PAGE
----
Aristotle has just shown that only genera and species of primary substances are secondary substances. He continues the Categories by explaining why no substance is ever in a subject.
It is a characteristic common to every substance not to be in a subject. For a primary substance is neither said of a subject nor in a subject. And as for secondary substances, it is obvious at once that they are not in a subject. For man is said of the individual man as subject but is not in a subject: man is not in the individual man. Similarly, animal also is said of the individual man as subject, but animal is not in the individual man. Further, while there is nothing to prevent the name of what is in a subject from being sometimes predicated of the subject, it is impossible for the definition to be predicated. But the definition of the secondary substances, as well as the name, is predicated of the subject: you will predicate the definition of man of the individual man, and also that of animal. No substance, therefore, is in a subject.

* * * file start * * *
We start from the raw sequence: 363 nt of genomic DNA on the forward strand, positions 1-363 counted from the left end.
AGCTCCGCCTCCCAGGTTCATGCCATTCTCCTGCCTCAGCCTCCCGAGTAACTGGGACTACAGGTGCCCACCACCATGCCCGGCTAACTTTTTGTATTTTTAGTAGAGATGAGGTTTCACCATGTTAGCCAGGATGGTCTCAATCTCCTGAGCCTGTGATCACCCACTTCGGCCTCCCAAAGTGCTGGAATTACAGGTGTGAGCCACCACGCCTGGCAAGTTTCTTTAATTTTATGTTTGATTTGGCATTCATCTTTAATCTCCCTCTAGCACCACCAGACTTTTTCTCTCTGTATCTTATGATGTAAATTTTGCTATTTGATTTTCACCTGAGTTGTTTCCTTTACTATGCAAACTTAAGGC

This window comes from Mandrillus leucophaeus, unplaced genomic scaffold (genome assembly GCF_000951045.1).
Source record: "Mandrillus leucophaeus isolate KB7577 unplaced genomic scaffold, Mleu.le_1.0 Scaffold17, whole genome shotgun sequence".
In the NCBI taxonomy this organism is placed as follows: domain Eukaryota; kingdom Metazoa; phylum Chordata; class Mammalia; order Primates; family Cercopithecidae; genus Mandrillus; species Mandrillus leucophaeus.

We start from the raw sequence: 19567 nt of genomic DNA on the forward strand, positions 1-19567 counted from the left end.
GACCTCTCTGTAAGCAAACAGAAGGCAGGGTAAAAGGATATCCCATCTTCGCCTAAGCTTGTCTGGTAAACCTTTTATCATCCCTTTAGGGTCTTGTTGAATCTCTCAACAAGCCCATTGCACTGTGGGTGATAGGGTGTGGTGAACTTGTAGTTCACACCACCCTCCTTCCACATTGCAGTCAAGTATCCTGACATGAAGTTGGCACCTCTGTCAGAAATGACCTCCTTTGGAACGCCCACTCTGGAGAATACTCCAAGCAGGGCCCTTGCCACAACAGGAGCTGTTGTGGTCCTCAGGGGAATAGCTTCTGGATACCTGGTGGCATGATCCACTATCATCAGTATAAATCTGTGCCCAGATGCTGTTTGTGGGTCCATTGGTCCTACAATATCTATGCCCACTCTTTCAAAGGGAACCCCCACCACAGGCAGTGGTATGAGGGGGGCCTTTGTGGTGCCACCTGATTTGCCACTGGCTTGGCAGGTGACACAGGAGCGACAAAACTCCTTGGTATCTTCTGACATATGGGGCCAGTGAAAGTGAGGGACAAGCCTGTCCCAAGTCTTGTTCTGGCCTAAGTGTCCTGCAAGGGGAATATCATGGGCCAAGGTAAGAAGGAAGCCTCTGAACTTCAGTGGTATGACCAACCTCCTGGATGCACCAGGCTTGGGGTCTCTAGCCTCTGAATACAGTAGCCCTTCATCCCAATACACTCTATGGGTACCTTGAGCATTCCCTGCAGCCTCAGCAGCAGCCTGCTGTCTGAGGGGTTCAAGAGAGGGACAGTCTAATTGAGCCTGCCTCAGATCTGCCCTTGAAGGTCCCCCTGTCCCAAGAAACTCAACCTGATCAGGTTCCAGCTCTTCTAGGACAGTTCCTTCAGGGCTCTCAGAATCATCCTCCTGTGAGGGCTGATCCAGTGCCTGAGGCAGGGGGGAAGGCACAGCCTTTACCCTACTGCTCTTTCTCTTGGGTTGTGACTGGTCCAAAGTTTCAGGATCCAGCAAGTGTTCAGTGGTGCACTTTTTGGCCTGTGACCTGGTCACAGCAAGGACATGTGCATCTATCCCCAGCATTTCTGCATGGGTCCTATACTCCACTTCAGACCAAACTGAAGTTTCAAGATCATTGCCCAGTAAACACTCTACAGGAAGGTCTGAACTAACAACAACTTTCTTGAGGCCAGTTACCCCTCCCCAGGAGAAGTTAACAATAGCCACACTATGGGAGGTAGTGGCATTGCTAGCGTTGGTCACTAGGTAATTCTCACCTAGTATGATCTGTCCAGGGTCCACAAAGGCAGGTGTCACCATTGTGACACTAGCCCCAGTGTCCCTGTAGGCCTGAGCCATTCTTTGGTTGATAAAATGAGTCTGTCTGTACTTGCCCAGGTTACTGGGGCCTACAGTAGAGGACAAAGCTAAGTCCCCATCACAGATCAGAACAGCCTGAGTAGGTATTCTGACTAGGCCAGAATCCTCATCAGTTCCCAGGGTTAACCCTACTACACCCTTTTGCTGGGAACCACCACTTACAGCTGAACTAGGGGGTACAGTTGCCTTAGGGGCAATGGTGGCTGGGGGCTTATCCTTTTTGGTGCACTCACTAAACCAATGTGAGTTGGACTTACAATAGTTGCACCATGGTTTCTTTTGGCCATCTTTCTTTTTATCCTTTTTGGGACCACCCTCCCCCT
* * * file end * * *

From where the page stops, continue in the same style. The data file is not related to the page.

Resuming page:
We already know that no primary substance is ever said of a subject nor is it ever in a subject. Secondary substances cannot be in subjects either. We say of a particular man that he is a man but we do not claim that humanity is somehow inside him. Neither is animality inside him either. There is a second reason that secondary substances are not in subjects either. The name of something in a subject may be predicated of the subject, but the definition of that name is never predicated. But the definition and the name of secondary substances are always predicated. Therefore, no substance is ever in a subject.
Next, Aristotle discusses an example of something that is not a substance but is not in a subject either.